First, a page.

Conclusion: The Shape of Postwar Memories
This module explores Mitsukoshi's multiple forms of spatiality in order to highlight the porousness of its architectural shell. That is, instead of thinking of the store as just an attractive container, we can see it as a distinctive threshold for the circulation of people, things, and ideas. As Mitsukoshi emerged as a cultural as well as physical landmark, it in turn came to shape the very contexts and networks that fueled its success.
The module suggests that one of the key networks intertwined with the store was Japan's growing empire in Asia. However, the goal of this foray into the wartime journals is not to end discussion by concluding that the store was “really” a militant imperialist. Rather, we see oscillation in and across issues between promoting war and peace, modernity and the past, production and consumption, and other linked binaries. This would suggest that neither pole could satisfactorily ground the retailer's identity and mission. Rather than presuming mutual conceptual construction at play, tracking this particular case indicates that the ongoing oppositions resulted in the journal's exhaustion and retreat.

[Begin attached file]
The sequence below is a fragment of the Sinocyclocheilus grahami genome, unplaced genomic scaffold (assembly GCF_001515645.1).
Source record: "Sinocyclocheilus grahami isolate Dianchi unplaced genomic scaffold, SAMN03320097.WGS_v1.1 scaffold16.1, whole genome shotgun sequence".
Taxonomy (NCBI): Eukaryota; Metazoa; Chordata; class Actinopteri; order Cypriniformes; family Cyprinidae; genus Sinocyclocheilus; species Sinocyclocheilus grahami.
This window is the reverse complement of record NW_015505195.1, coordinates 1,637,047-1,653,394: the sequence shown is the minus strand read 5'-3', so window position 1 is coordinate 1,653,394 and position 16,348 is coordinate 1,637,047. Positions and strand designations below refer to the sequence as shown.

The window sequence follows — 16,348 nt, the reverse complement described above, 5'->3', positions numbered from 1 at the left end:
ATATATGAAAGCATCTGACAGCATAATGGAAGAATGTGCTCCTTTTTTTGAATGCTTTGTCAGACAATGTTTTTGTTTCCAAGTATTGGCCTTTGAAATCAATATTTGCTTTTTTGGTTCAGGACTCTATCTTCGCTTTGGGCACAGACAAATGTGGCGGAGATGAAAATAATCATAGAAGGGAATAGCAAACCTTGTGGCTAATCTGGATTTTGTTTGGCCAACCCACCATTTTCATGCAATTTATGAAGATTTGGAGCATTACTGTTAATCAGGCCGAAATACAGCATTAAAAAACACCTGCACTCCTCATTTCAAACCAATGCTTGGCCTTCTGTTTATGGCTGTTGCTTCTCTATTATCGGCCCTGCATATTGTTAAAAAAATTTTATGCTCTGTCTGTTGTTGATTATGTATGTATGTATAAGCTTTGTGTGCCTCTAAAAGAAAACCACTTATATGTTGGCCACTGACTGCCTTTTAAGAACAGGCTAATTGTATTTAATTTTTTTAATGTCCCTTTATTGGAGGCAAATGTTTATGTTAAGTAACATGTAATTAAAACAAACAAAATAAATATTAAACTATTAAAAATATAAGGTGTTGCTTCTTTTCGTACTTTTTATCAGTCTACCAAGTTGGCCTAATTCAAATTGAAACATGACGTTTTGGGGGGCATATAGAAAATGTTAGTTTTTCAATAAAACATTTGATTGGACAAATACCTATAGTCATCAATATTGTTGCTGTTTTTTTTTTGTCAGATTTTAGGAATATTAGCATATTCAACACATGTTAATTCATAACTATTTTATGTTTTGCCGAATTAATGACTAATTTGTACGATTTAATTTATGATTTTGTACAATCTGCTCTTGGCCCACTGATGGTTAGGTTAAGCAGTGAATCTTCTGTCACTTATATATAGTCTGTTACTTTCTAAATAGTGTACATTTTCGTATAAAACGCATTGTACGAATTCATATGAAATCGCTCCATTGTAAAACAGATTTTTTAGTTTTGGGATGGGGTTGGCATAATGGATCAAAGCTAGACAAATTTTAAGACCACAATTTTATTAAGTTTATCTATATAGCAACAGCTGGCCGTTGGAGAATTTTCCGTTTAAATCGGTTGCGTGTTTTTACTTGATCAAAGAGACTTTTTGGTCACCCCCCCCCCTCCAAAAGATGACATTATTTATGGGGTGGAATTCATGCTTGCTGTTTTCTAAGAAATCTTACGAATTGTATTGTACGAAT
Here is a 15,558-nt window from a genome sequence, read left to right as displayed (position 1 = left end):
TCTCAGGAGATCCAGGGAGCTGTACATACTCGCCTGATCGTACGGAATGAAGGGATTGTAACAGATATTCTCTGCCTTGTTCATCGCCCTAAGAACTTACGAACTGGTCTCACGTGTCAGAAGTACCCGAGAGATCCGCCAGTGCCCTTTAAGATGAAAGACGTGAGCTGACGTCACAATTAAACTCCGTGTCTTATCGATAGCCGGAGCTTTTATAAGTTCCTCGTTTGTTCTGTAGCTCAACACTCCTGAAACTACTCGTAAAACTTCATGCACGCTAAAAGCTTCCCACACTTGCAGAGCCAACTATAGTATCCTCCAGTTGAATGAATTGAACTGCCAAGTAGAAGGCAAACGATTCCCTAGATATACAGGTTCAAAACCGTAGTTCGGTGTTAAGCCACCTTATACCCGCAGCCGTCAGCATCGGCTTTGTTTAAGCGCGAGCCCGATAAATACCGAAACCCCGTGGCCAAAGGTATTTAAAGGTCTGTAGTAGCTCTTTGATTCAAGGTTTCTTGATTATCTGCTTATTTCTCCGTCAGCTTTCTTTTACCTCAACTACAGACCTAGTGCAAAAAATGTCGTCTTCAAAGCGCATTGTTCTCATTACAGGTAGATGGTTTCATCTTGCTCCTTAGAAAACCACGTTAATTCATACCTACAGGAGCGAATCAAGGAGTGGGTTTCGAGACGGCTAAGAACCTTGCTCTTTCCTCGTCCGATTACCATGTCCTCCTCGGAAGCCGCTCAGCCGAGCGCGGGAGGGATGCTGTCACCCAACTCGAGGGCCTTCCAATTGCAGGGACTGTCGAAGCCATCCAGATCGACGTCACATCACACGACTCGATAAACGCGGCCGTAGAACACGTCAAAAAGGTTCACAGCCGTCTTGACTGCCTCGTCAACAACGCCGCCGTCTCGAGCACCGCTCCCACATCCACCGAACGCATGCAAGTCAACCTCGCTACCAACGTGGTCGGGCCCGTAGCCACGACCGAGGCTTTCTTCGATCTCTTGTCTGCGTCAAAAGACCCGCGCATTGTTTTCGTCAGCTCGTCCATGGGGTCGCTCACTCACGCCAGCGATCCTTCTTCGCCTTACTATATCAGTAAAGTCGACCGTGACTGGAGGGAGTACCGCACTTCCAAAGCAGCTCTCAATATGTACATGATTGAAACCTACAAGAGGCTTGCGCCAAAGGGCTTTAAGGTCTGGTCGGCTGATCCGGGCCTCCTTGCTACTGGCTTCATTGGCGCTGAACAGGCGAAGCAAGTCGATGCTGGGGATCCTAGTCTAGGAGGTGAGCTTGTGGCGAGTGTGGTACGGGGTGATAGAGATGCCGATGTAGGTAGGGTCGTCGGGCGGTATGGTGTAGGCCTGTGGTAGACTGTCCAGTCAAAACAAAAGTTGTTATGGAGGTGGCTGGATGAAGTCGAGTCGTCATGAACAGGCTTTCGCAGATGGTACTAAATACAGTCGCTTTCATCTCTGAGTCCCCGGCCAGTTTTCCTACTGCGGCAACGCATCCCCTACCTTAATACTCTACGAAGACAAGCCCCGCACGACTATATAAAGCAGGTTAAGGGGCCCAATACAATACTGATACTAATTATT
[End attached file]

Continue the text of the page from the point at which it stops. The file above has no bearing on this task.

Postwar memory has excised Mitsukoshi's collaboration with colonial expansion and the wartime state, burying shame but also turning a “Westernized” identity into an alibi. John Dower, Yoshikuni Igarashi (2000, 2016), and others have provided sharp analyses of the decisions made in how to end the war; how to conduct the American Occupation and how to accept it; and how to define the seeming universalism of capitalism and democracy. The collective weight of such positions has profoundly shaped mainstream memories of what a Westernized institution like a department store must (surely) have meant. And what it could (should) not have meant: that “Westernization” and “modernization” were at the heart of that calamitous world war that engulfed the Asia-Pacific.